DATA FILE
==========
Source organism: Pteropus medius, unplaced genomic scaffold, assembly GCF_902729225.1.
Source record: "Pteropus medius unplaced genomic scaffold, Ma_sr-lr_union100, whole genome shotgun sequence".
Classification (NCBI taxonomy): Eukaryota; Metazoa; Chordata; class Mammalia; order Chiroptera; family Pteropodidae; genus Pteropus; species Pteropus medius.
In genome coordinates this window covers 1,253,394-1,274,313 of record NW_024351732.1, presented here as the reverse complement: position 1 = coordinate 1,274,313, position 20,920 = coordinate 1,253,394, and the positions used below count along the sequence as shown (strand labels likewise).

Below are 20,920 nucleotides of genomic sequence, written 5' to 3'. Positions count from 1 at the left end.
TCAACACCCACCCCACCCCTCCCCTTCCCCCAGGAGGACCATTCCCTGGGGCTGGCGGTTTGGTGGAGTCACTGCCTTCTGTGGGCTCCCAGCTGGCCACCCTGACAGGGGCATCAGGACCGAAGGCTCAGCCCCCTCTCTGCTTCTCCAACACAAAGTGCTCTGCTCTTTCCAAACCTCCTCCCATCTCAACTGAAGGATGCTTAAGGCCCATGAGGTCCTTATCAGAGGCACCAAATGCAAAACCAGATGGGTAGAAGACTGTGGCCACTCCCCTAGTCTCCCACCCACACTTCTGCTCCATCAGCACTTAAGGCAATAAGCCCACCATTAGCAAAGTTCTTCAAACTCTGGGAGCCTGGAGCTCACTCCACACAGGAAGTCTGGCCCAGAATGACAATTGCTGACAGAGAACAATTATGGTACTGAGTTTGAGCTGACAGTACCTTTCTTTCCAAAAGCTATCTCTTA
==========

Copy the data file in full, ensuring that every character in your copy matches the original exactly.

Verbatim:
Source organism: Pteropus medius, unplaced genomic scaffold, assembly GCF_902729225.1.
Source record: "Pteropus medius unplaced genomic scaffold, Ma_sr-lr_union100, whole genome shotgun sequence".
Classification (NCBI taxonomy): Eukaryota; Metazoa; Chordata; class Mammalia; order Chiroptera; family Pteropodidae; genus Pteropus; species Pteropus medius.
In genome coordinates this window covers 1,253,394-1,274,313 of record NW_024351732.1, presented here as the reverse complement: position 1 = coordinate 1,274,313, position 20,920 = coordinate 1,253,394, and the positions used below count along the sequence as shown (strand labels likewise).

Below are 20,920 nucleotides of genomic sequence, written 5' to 3'. Positions count from 1 at the left end.
TCAACACCCACCCCACCCCTCCCCTTCCCCCAGGAGGACCATTCCCTGGGGCTGGCGGTTTGGTGGAGTCACTGCCTTCTGTGGGCTCCCAGCTGGCCACCCTGACAGGGGCATCAGGACCGAAGGCTCAGCCCCCTCTCTGCTTCTCCAACACAAAGTGCTCTGCTCTTTCCAAACCTCCTCCCATCTCAACTGAAGGATGCTTAAGGCCCATGAGGTCCTTATCAGAGGCACCAAATGCAAAACCAGATGGGTAGAAGACTGTGGCCACTCCCCTAGTCTCCCACCCACACTTCTGCTCCATCAGCACTTAAGGCAATAAGCCCACCATTAGCAAAGTTCTTCAAACTCTGGGAGCCTGGAGCTCACTCCACACAGGAAGTCTGGCCCAGAATGACAATTGCTGACAGAGAACAATTATGGTACTGAGTTTGAGCTGACAGTACCTTTCTTTCCAAAAGCTATCTCTTA